The Mind the Map exhibit, hosted by unevictIA this winter, offered the central Iowa community a space to learn, reflect, and imagine solutions for addressing housing instability. Surrounding data on evictions by ZIP code were the perspectives of those who experience housing instability and local advocates who are working to address the issue.
Mid-Iowa Health Foundation supported the project to help raise awareness of how housing instability impacts central Iowans’ health and well-being, and to support system changes that can have a broad impact. Amal Barre, who led the project, also is a HealthConnect Fellow.
As an urban planner and Vice President of Planning and Strategy at Oakridge Neighborhood, Barre has focused her research and advocacy efforts on examining what is happening across the region, while diving into building solutions that address specific areas of the issue. Analyzing eviction data specially has demonstrated the importance of having data to apply targeted approaches that get at root causes impacting community health and well-being.
In this blog, Barre shares what she’s learned through the process of working with community partners to develop the Mind the Map exhibit and the Margins of Error documentary that accompanied the exhibit. The exhibit continues to be updated and available virtually as a platform to learn and dive deeper into the issue of housing instability.
Here is a summary of her reflections:
When we experience a challenge, most of us have resources or people we can call on to help us through it, but that doesn’t exist for many families who are low-income. Our experience of having what we need to navigate difficulties can cause us to assume that those who don’t have stability are making poor decisions or not working hard enough. In reality, instability often stems from systems designed to keep some people from accessing what they need to survive and thrive.
When an inevitable issue arises, individuals without access to resources and support can experience a crisis, which can spiral into losing their home. Or, in many circumstances, being forced to move can cause the crisis.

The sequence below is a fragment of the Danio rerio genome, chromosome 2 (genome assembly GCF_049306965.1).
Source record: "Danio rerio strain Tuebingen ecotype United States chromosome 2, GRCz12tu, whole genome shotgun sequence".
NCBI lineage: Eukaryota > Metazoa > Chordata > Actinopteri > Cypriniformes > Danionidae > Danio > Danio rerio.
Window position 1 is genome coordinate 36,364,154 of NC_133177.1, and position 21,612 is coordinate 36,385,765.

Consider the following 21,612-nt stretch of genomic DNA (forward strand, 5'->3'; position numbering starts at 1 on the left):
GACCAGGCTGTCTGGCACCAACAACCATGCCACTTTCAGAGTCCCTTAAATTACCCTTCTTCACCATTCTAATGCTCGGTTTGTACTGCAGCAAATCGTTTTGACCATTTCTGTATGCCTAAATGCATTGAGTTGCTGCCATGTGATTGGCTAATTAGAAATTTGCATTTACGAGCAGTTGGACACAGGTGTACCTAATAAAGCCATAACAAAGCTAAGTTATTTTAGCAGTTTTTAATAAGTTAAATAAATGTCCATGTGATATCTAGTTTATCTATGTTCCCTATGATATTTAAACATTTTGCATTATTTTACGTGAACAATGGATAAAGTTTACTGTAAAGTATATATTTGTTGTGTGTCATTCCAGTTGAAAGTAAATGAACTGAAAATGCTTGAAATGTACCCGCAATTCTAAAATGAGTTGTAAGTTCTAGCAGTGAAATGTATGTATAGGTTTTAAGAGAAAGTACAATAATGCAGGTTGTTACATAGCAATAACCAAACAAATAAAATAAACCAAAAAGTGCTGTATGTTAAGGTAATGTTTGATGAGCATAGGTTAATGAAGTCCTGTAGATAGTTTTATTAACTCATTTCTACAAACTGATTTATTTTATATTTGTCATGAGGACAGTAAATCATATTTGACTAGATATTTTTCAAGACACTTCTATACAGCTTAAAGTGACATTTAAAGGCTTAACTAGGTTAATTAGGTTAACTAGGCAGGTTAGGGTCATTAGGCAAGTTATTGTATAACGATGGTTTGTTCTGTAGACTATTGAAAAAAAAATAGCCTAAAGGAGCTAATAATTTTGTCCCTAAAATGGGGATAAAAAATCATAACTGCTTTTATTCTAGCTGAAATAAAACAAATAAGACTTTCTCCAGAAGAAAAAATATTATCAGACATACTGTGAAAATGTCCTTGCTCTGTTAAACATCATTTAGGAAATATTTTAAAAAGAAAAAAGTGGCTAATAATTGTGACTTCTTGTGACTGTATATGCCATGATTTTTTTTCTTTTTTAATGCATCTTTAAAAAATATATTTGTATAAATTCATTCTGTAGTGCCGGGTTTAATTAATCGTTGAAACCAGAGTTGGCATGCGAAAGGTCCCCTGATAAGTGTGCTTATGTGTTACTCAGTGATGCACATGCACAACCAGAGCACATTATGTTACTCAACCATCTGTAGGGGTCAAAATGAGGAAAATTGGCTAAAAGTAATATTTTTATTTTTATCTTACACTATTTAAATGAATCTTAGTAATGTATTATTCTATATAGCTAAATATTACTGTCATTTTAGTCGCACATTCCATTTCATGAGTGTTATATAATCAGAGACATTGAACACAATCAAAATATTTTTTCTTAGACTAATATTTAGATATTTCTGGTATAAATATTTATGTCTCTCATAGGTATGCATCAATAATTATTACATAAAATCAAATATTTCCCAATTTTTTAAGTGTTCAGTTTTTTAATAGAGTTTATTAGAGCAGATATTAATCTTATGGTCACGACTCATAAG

“If you reflect on the things that keep you stable and how you are able to sustain that stability, it becomes easier to understand that when you don’t have those resources, it’s impossible to have agency or control,” said Barre. “When you are not in a safe and stable housing environment, how can you possibly be thinking about getting a job or seeking health services, or how can a child do well in school?”
“Housing is a system that requires scarcity. Housing is constructed and demolished. It invites. It displaces. Housing is the heart that palpitates throughout the body of our built environment. It controls the ways we interact within our communities and across to others. Houses are constructed daily. Some are given new life through rehabilitation. And others are destroyed, leaving people to scatter and build home someplace else.” - Margins of Error documentary
The loss of existing affordable housing units in the region is central to the issue of housing instability. In 2021, Des Moines lost 530 affordable housing units in the community, following a trend over several years. Redevelopment projects and property ownership transfers are responsible for rezoning of buildings, demolition of existing units, and increased rents. The combined effects of these factors reduce the availability of affordable housing units, especially for households that live on fixed-incomes. This can result in eviction filings. Barre sees the issue as part of a larger historical pattern of disinvestment that occurs across the city.
“Resources are always there, but we choose not to sustain the quality of a particular thing because of the people who utilize those spaces and places,” she said.